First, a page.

Throughout a week of civic angst and anticipation, the Ravens seemed happy to carry the burden of Baltimore's star-crossed football legacy, but perhaps -- in the end -- the history of the horseshoe was just too heavy.
The moving vans left nearly a quarter century ago, but the hurt seemed fresh again as the Colts arrived for yesterday's epic playoff showdown between the city's past and present NFL franchises. Fresh enough to raise a question:
Did we -- the fans, the media, anyone who got caught up in the madness -- end up painting so many layers of meaning on this football game that we psyched ourselves and our team right out of the postseason?
That's silly, right? The Ravens prepared as they had all season. They got the first-round bye. They had home-field advantage. They had everything going their way, including the cresting passion of a fan following that still, after all these years, was looking for some kind of Colt-catharsis.
It was all good, or was it?
The history question was posed to tight end Todd Heap after the game, but before he could answer, teammate Ed Reed sneered in the background.
"How long ago was that ... 56 ...'62?"
Clearly, it has not been long enough for the generation of older fans who revered the Colts and eventually adopted the Ravens. Obviously, it was not so long ago that it doesn't still make for the kind of hyped-up media reflection that accompanies sports events of such magnitude. Certainly, it was enough of an issue that Reed was tired of hearing about it, and so were many of his teammates.
"History didn't play this game," said linebacker Adalius Thomas, who just might have played his last game as a Raven. "We did."
That's true, of course, and the Ravens made it clear throughout the week that there was more than enough riding on their playoff opener without filling their heads with images of Mayflower trucks and surrogate outrage over the way the Colts' franchise stole out of town.
The company line was always that the Ravens were treating the Colts the same way they would have treated the New England Patriots or the San Diego Chargers or anyone else who got in the way of their march to Miami. The anti-Colts sentiment that gripped the city was fine if it raised the decibel level in the stadium, but it had nothing to do with the way the Ravens would approach the game.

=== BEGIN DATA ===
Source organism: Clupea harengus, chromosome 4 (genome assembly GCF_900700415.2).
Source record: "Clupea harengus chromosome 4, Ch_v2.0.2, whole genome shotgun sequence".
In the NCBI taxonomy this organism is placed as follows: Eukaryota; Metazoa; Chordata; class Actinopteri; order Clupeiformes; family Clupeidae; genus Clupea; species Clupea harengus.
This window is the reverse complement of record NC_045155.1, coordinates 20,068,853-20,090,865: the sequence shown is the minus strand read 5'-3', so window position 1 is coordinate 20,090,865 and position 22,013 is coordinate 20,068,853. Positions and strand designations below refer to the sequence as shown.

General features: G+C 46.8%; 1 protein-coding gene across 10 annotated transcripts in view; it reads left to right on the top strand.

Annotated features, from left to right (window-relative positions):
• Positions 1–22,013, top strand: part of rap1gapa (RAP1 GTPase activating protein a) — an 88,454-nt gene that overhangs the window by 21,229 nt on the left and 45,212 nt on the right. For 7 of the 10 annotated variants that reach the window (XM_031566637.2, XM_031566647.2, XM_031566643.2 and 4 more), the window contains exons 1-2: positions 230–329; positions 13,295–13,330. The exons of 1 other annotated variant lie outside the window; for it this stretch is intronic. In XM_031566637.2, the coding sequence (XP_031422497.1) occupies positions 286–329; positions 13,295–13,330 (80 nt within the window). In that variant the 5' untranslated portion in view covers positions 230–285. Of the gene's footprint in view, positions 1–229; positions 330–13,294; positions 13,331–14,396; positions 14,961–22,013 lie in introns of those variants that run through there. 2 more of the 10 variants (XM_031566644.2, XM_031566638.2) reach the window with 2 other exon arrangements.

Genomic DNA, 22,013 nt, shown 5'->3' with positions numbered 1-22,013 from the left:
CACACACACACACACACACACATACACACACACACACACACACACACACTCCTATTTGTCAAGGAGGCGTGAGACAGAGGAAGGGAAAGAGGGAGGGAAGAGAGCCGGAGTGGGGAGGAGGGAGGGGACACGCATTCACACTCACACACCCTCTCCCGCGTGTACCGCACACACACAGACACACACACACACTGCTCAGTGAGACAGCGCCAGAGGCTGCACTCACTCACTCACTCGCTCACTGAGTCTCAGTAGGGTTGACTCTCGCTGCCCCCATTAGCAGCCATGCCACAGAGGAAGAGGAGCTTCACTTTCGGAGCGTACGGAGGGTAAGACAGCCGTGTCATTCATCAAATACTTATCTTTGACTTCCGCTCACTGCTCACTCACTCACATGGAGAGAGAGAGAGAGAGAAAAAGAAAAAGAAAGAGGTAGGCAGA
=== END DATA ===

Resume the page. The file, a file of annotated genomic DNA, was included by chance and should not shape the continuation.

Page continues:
Never mind that it was enough of an organizational issue that someone decided that the word "Colts" would not appear on the scoreboard (the score was "Ind." 15, Ravens 6) and that the public address crew should refer to them only as "Indianapolis" in all game updates.
"There are a lot of things that go on during the week," Heap said. "What you have to worry about is what you do in the game. We came out and played today and were not at our best. I sincerely believe we have a bunch of guys who leave everything out on the field."
When Reed finally got his opportunity at the podium, he had made peace with the issue and denied that the Ravens had been unfairly burdened by a history that was not of their making.
"No, not at all," he said. "It was a great game ... great with the history that goes with it. We love to play in that kind of atmosphere. Hats off to the fans. We wish we could have gotten them a Super Bowl."
OK, maybe the old Colts controversy didn't get into their heads, but it certainly got into Ravens fans. The new Colts insisted all week that it wasn't an issue. The Ravens largely did the same. But fans watched the first playoff round last week and rooted for this matchup, even if most of them couldn't bring themselves to root openly for the Colts to beat the Kansas City Chiefs.
Everyone knew that this game had the potential to liberate a generation of tortured souls or simply torture them some more, but nobody wanted to believe in a cosmos that would allow the Colts to drive away with the fans' hearts again.
The Ravens might move forward, but Ravens fans won't. They'll root against the Colts next week and beg for this matchup again next January.
Colts quarterback Peyton Manning understands that, but he wishes Baltimore could separate the past from present.
"I hope we can just move on," Manning said. "I was 8 years old when that happened. It was one guy's decision and that one guy isn't around anymore. I think we need to get past it, but we saw a lot of middle fingers on the bus ride in here."
The Peter Schmuck Show airs on WBAL (1090 AM) at noon on Saturdays.